By Tom Sellar
By R. C. Baker
By Tom Sellar
By Tom Sellar
By Jessica Dawson
By Tom Sellar
By Jennifer Krasinski
By Jennifer Krasinski
"Don't Stop 'Til You Get Enough." That's what Ben Munisteri calls his program at P.S. 122. He has sage ideas about what "enough" is, seaming four dances together so tightly that you wonder how he and his four dancers manage to scramble in and out of the great-looking costumes Ginger Blake designed.
In the part-discotheque, part-jungle created by Kathy Kaufmann's imaginative lighting and projections, Munisteri displays very smart, beautifully controlled dancing that's wild at the core. How did a confessed club kid who once performed Doug Elkins's deconstructed hip-hop develop a selective sense regarding ballet? Even in Mastic-Shirley, smacking their hips around to David Bowie, Munisteri, Lisa Wheeler, and Tricia Brouk sculpt each move. Passés-relevés ensue shortly after the choreographer trashes a table set with junk food, and before ropes attached to the three pull most of their clothes off.
It seems perfectly okay that the dancers execute tours en l'air in I'm an Angry Little Frog, or back out beating their legs in entrechat trois in Smash Through to Sunlight. This may be because all Munisteri's movement and space patterns, no matter how idiosyncratic and skewed, maintain the tension of ballet and its linear clarity. Equally deftly, the choreography for The Rosenkavalier (Lust Is a Pig Wallowing and Grovelling in Filth) straddles Strauss's late, dark Romanticism and Evren Celimli's rock beat. Flat-out dancing seems perfectly at home with well-managed displays of the lust the kooky title promises. My favorite erotic moment: Munisteri holds Wheeler in a ballroom dip and dreamily strokes her belly for a while.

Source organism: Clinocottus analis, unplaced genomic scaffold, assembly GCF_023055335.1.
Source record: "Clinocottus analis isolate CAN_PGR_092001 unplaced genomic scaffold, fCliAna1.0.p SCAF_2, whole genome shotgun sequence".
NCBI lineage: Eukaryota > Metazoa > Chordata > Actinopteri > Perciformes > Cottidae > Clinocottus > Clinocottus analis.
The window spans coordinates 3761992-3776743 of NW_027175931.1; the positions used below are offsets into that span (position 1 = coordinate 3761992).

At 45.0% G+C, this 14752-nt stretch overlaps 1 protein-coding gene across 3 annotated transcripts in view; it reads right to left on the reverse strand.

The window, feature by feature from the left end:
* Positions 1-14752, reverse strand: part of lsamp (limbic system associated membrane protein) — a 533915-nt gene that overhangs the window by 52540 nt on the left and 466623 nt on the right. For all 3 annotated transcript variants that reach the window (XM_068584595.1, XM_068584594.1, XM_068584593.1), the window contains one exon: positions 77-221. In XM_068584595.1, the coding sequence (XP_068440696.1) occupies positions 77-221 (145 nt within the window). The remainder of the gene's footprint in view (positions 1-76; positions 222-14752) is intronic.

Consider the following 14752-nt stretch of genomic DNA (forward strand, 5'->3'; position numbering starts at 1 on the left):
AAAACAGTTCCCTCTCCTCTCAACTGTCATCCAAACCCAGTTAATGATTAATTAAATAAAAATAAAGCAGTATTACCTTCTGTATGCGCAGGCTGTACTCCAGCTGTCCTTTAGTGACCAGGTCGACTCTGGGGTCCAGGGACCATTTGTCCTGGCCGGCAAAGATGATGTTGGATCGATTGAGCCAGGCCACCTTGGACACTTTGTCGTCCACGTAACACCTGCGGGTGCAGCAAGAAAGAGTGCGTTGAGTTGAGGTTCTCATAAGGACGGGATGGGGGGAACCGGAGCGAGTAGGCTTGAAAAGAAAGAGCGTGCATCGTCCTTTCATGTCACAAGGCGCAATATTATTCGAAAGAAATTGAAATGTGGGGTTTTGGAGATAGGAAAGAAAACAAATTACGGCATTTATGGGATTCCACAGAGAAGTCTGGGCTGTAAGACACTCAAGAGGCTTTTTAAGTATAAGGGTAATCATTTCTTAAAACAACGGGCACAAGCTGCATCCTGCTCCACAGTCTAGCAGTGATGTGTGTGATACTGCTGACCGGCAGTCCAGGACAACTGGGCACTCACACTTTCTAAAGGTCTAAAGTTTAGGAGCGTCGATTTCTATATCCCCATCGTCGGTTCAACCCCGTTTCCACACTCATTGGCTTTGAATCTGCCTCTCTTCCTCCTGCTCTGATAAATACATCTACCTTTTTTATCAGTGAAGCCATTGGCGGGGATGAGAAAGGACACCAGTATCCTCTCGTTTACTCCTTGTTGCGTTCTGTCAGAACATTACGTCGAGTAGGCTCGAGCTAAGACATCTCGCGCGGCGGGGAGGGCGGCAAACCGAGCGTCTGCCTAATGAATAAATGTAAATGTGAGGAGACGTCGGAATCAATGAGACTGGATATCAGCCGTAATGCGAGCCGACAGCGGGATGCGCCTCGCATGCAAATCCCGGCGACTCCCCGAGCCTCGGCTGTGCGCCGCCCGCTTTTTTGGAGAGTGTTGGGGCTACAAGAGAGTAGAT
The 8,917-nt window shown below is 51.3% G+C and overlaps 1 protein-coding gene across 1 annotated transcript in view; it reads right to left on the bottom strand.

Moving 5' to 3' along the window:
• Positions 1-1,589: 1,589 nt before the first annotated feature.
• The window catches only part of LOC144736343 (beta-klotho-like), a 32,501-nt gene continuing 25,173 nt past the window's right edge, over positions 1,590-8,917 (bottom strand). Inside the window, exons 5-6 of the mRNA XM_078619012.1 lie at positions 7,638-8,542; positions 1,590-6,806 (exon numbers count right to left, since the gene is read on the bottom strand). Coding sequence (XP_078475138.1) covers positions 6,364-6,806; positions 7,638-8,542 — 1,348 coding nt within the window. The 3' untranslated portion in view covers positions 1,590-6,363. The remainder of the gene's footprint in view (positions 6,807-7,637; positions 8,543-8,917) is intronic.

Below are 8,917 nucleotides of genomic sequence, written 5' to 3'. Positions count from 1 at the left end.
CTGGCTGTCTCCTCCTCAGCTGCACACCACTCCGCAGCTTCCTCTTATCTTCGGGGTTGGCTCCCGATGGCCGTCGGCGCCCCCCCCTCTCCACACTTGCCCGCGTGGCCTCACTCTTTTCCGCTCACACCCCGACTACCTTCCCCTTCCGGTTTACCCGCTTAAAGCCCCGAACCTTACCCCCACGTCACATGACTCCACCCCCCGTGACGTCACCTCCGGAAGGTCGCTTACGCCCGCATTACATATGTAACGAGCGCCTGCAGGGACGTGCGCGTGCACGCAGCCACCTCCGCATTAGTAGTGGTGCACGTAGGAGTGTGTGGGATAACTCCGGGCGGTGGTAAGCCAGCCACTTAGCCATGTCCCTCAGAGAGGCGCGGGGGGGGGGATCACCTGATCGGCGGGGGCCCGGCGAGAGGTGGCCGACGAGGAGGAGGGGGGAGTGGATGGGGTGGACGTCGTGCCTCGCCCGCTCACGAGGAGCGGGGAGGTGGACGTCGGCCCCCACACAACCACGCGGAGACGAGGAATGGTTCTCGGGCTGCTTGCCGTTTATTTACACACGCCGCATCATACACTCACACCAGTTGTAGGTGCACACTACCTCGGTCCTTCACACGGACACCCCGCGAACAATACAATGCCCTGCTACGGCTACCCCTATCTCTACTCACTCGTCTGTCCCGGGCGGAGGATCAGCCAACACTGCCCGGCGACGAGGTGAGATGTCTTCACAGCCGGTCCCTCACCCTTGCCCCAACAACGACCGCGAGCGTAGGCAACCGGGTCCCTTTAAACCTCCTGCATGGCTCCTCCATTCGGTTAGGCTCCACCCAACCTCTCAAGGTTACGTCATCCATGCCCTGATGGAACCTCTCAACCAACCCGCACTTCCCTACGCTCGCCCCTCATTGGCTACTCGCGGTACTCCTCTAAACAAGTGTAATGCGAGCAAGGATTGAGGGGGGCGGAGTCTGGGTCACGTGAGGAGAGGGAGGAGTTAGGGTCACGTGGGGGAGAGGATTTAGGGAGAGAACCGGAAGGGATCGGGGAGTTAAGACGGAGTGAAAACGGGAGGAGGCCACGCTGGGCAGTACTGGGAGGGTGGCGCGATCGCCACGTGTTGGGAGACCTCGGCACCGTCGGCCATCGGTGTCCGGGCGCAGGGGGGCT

The dancers' individuality comes through beautifully. Francisco Graciano's sobriety contrasts with Munisteri's offhand, almost embarrassed manner. Brouk is bold and crystal clear; Wheeler tougher, disarmingly gauche; and Chris McMillan shows the up-for-anything sangfroid you'd expect of a woman whose CV includes the Metropolitan Opera Ballet and Poppo and the GoGo Boys.